Before Terry and Farrell, Associate Judges, and Gallagher, Senior
The opinion of the court was delivered by: Terry, Associate Judge
Appeal from the Superior Court of the District of Columbia
(Hon. George H. Goodrich, Trial Judge)
Opinion for the court by Assoiciate Judge Terry.
Concurring opinion by Associate Judge Farrell at p. 8.
William Primus sought and obtained a divorce from his wife, Betty Primus, on the ground of separation for one year without cohabitation. On this appeal, he challenges that part of the divorce decree ordering him to pay alimony in the amount of $500 a month. Mr. Primus argues that the trial court abused its discretion in awarding alimony because the award was not supported by substantial evidence and, alternatively, that the trial court did not make sufficient findings to support the award. We hold that there was substantial evidence of record to support some award of alimony, but we agree with Mr. Primus that the trial court's findings were insufficient. We therefore remand the case to the trial court with instructions to clarify how it arrived at the $500 figure.
William and Betty Primus were married on August 17, 1963. Over the course of the marriage, each party contributed substantial resources to the education of their three children and the maintenance of the family household. *fn1 In doing so, the parties accumulated significant debt, primarily in the form of mortgages on two homes obtained during the marriage, one in New Jersey and one in the District of Columbia. At the time of trial, the monthly costs for the New Jersey home were approximately $2,300 in mortgage payments and $400 in taxes and insurance. These costs were offset by approximately $1,300 in income derived from renting the property. The total monthly payments on the District of Columbia home were between $2,000 and $2,100. Although Mrs. Primus was living in the District of Columbia home, she was responsible for the payments associated with the New Jersey home, while Mr. Primus was responsible for the payments associated with the District of Columbia home. *fn2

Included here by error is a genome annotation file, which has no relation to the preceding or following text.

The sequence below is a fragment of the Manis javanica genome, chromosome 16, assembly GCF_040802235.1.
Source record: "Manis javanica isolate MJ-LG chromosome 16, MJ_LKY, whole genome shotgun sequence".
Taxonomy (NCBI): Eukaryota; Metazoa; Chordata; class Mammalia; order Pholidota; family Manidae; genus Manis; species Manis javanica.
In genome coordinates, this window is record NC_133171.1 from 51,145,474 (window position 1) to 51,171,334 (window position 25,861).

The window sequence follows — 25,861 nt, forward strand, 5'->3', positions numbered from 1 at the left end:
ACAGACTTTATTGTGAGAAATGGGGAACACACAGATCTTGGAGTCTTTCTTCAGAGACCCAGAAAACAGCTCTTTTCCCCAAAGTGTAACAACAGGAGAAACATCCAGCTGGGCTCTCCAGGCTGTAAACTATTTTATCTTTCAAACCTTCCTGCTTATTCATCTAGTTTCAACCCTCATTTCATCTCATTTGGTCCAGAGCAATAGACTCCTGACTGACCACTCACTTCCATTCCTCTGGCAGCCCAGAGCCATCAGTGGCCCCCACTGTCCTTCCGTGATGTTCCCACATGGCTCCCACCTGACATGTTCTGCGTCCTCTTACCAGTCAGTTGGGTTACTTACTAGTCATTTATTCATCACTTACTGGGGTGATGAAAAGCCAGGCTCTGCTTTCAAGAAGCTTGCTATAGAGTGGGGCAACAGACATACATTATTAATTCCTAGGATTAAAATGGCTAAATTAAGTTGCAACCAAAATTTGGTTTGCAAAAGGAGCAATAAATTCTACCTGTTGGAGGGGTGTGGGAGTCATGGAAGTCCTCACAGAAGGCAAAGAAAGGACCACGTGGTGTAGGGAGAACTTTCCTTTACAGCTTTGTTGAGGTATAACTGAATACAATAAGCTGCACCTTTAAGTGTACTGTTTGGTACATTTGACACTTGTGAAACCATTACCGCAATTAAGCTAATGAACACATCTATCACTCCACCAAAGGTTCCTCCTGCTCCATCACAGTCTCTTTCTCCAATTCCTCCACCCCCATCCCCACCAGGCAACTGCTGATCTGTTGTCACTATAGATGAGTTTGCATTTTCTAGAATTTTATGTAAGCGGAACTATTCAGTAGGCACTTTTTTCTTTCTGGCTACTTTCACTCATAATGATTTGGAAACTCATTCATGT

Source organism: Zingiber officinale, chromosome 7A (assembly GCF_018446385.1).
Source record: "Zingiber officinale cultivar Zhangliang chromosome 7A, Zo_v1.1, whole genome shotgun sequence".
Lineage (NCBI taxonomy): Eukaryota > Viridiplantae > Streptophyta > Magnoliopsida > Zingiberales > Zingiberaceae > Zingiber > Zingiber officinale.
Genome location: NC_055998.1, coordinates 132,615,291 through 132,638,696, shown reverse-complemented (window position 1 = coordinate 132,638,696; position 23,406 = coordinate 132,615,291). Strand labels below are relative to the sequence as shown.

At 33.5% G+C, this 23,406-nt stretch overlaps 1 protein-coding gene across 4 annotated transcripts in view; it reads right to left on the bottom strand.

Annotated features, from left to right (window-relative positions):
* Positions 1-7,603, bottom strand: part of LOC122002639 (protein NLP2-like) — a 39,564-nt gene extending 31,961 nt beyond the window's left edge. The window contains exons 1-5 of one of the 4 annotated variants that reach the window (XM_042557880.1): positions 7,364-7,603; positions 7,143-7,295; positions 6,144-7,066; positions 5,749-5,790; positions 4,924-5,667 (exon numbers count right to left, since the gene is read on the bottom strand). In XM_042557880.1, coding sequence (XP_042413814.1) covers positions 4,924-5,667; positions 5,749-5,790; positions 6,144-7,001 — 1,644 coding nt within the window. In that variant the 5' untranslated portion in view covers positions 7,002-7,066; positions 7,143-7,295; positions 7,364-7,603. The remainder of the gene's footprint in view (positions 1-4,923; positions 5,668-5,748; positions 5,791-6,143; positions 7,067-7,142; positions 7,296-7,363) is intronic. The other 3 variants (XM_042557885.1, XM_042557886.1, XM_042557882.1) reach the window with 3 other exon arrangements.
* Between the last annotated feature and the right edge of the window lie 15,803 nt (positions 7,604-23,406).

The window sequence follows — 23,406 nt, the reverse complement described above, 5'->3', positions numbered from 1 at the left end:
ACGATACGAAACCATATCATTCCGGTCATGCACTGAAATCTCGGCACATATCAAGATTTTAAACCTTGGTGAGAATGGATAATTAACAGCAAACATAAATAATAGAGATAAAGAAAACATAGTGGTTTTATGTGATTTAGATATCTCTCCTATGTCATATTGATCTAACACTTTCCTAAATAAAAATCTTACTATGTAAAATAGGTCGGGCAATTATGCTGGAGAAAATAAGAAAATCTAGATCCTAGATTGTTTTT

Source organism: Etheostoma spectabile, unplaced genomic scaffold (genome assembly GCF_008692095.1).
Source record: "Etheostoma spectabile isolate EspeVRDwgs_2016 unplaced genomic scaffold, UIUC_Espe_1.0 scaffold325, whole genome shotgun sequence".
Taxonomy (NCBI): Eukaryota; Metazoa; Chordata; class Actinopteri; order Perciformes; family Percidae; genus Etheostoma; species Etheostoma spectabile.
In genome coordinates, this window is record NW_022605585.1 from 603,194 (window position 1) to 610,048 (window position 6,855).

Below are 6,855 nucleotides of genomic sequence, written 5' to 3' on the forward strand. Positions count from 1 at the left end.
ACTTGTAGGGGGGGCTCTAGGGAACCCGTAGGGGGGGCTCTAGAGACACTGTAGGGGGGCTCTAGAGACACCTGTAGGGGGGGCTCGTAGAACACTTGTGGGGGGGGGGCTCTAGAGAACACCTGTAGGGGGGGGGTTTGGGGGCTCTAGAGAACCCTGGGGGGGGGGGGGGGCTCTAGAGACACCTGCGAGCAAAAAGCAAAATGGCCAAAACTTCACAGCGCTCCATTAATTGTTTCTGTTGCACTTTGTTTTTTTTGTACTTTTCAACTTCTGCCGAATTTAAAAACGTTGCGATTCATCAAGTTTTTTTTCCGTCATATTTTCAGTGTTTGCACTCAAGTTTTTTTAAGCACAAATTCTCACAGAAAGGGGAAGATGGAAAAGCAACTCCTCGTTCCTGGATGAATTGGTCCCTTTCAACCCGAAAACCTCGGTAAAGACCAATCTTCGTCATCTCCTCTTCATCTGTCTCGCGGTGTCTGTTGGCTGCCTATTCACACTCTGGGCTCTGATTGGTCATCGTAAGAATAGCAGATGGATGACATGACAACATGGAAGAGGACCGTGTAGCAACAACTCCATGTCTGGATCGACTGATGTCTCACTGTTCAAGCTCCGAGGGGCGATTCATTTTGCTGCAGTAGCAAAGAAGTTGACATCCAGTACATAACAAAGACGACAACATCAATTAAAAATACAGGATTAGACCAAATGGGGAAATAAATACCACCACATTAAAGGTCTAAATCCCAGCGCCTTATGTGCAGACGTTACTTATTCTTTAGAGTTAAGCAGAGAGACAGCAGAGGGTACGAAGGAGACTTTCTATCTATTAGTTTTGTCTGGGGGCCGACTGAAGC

Mrs. Primus has an associate's degree in medical technology and, at the time of trial, was employed as a medical technician with an annual income in 1998 of approximately $37,000. Mr. Primus has a master's degree in marketing and planning and in 1998 earned approximately $62,000 as president and chief executive officer of a charitable organization in New Jersey. *fn3 It was also established that Mr. Primus had approximately $11,000 in an individual retirement account (IRA) and owned life insurance policies on each of the couple's three children. Both parties were in their late fifties and in good health. The evidence further showed, however, that the parties' monthly expenses exceeded their monthly incomes. Mr. Primus testified, and his financial statements reflected, that his expenses exceeded his income by $180 per month. Mrs. Primus' monthly expenses exceeded her monthly income by nearly $1,400.
The trial court found that Mr. Primus had engaged in questionable activity with respect to some of the marital property and that he had actively dissipated some of the parties' marital assets. Some of these assets were apparently given to a woman living in Frederick, Maryland, with whom Mr. Primus had developed an ongoing relationship of which Mrs. Primus was, for a long time, unaware.
The trial court granted an absolute divorce and distributed the marital property, awarding to Mrs. Primus the District of Columbia home and to Mr. Primus the New Jersey home and the rent derived from it. *fn4 The court made no findings as to the parties' net income or monthly expenses. Each party was required to pay all expenses and debts - mortgage, taxes, and insurance - associated with the home awarded to that party, and all the debts listed on each one's financial statement were ordered to be paid by that party without contribution from the other. *fn5 Finally, the court awarded alimony to Mrs. Primus in the amount of $500 per month, along with attorney's fees of $2,500. *fn6
In its conclusions of law, the trial court stated:
Employment is [the parties'] only source of income. Mr. Primus has a master's degree and earns more than twice what Mrs. Primus earns now or is likely to ever earn, given her age and vocational level as a medical technician. As such, Mrs. Primus will have less of an opportunity for future acquisition of assets and income. She will need assistance to continue to live in the family home [in the District of Columbia] and meet her debt obligations. There is an insufficient ...